One of Pope Francis’ favorite themes is the periphery. This is important. God works through the peripheries–this is the constant witness of both the Jewish and Christian traditions. The call of Abram, Moses, the runt brother David, an unknown maiden in Nazareth, fishermen, tax collectors, and countless saints. When the Holy Father suggests we attend to “Open societies that integrate everyone,” this is serious stuff. We need to attend to the fringes of human society, and we don’t have to go to the Third World to find them:
97. Some peripheries are close to us, in city centers or within our families. Hence there is an aspect of universal openness in love that is existential rather than geographical. It has to do with our daily efforts to expand our circle of friends, to reach those who, even though they are close to me, I do not naturally consider a part of my circle of interests. Every brother or sister in need, when abandoned or ignored by the society in which I live, becomes an existential foreigner, even though born in the same country.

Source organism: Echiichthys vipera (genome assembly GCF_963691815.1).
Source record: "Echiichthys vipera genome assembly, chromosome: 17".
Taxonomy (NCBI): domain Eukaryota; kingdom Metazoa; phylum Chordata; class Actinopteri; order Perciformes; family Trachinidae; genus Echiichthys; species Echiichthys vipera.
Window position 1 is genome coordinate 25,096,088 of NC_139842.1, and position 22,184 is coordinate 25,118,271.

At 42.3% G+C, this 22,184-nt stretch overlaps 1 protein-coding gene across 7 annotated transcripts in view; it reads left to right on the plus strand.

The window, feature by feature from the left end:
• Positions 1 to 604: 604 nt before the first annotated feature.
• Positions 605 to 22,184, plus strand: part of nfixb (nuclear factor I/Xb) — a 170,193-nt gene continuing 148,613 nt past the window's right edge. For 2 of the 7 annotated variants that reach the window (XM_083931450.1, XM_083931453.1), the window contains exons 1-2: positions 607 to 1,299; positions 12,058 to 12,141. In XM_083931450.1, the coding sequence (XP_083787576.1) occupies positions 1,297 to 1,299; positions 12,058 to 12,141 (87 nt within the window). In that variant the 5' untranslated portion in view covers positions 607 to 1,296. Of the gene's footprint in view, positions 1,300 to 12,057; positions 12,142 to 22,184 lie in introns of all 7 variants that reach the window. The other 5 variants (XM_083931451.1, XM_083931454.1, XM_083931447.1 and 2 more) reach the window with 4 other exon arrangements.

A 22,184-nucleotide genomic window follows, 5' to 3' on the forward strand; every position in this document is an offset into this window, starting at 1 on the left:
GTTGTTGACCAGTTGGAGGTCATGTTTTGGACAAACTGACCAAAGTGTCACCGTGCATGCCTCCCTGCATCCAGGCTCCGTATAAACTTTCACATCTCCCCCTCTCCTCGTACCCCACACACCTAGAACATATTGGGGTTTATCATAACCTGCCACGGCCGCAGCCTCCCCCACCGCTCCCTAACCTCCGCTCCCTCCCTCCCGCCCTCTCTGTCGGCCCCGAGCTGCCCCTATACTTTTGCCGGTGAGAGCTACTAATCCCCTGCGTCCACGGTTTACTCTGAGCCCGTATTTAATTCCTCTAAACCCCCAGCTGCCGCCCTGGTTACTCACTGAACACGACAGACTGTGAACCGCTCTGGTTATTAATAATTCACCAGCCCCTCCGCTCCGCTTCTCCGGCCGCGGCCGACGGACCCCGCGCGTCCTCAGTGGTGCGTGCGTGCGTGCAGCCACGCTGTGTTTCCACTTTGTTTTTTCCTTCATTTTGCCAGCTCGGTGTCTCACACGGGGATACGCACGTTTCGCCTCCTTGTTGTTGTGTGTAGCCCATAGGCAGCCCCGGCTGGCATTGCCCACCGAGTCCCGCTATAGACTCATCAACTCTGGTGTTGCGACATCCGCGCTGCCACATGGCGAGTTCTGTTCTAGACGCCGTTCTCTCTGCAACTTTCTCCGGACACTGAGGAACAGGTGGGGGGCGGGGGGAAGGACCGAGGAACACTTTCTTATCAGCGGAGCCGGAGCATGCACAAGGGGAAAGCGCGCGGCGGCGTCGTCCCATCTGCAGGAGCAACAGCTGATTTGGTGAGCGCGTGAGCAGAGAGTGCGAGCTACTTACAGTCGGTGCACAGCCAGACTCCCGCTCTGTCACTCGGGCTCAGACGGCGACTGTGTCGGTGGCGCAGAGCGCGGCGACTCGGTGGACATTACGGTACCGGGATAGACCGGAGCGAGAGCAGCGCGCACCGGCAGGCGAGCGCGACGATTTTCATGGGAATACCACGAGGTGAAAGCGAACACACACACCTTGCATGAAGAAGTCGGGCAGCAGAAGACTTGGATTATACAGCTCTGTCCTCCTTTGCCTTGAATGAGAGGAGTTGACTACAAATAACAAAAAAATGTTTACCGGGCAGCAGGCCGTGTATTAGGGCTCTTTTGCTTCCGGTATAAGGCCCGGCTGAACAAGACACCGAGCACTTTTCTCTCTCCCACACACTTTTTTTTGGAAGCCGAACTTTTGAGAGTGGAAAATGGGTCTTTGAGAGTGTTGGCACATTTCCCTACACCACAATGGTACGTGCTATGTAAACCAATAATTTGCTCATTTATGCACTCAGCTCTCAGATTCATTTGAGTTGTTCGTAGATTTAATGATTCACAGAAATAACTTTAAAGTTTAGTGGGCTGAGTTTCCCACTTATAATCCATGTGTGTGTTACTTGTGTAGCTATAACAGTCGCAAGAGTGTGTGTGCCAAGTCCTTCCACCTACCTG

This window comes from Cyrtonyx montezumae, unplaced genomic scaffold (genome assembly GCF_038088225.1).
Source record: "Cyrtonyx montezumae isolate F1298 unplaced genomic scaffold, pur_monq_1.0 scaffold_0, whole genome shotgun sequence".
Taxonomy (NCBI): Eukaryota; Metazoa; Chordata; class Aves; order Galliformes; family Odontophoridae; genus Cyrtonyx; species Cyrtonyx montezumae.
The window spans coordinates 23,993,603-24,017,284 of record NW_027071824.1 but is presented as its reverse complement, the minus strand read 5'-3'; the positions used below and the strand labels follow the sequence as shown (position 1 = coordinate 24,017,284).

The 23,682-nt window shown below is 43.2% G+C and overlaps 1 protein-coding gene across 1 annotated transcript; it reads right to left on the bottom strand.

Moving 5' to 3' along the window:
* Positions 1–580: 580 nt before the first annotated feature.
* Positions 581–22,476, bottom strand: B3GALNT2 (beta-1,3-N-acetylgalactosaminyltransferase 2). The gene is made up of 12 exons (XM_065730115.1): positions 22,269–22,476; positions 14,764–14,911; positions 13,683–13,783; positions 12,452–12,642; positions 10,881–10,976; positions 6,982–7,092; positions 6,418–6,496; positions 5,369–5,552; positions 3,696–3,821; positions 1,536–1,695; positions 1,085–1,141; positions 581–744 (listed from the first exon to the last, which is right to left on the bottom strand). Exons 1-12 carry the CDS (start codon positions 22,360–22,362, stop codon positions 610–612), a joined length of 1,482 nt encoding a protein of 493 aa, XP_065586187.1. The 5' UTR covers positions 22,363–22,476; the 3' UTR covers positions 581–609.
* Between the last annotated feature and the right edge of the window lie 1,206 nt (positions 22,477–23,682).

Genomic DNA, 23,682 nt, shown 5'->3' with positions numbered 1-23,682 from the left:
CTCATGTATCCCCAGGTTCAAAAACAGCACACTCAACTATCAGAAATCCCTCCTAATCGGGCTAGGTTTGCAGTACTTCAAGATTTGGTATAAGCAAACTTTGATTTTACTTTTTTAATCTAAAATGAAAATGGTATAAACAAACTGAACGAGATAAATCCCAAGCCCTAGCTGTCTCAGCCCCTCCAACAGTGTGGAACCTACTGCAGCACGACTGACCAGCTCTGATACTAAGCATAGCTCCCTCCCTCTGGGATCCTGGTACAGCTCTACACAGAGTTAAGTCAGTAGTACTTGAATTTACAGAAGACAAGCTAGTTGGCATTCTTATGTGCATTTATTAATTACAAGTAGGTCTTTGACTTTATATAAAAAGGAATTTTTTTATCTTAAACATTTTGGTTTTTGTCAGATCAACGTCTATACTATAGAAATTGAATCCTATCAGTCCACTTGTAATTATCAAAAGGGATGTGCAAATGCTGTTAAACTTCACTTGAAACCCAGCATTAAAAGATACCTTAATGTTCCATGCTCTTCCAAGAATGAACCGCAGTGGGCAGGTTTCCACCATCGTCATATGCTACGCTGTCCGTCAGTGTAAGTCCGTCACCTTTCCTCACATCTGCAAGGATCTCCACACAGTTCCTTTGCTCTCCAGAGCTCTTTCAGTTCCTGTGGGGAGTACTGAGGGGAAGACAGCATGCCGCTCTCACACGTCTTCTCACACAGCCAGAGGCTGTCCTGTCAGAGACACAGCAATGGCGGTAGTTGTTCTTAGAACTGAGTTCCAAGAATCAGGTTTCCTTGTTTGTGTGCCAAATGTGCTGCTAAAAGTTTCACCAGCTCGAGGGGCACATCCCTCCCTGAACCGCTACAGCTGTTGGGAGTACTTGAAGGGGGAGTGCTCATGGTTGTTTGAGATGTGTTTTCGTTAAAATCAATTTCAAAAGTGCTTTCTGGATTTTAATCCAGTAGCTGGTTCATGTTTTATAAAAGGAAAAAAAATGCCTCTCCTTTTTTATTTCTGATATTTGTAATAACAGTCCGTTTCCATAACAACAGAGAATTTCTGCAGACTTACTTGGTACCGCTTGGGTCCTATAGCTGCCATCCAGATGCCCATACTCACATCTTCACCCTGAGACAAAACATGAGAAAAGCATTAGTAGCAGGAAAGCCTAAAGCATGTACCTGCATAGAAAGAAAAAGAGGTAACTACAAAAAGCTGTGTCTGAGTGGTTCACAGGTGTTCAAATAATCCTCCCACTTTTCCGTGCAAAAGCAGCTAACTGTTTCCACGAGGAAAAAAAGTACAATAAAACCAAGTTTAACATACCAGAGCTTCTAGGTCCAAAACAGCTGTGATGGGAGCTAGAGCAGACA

Before we embrace a political person as a religious savior, ask: does she or he move outside fields of interest, circles of comfort, and with people who have very little utility, either economic or political? If not, question.
They may be citizens with full rights, yet they are treated like foreigners in their own country. Racism is a virus that quickly mutates and, instead of disappearing, goes into hiding, and lurks in waiting.
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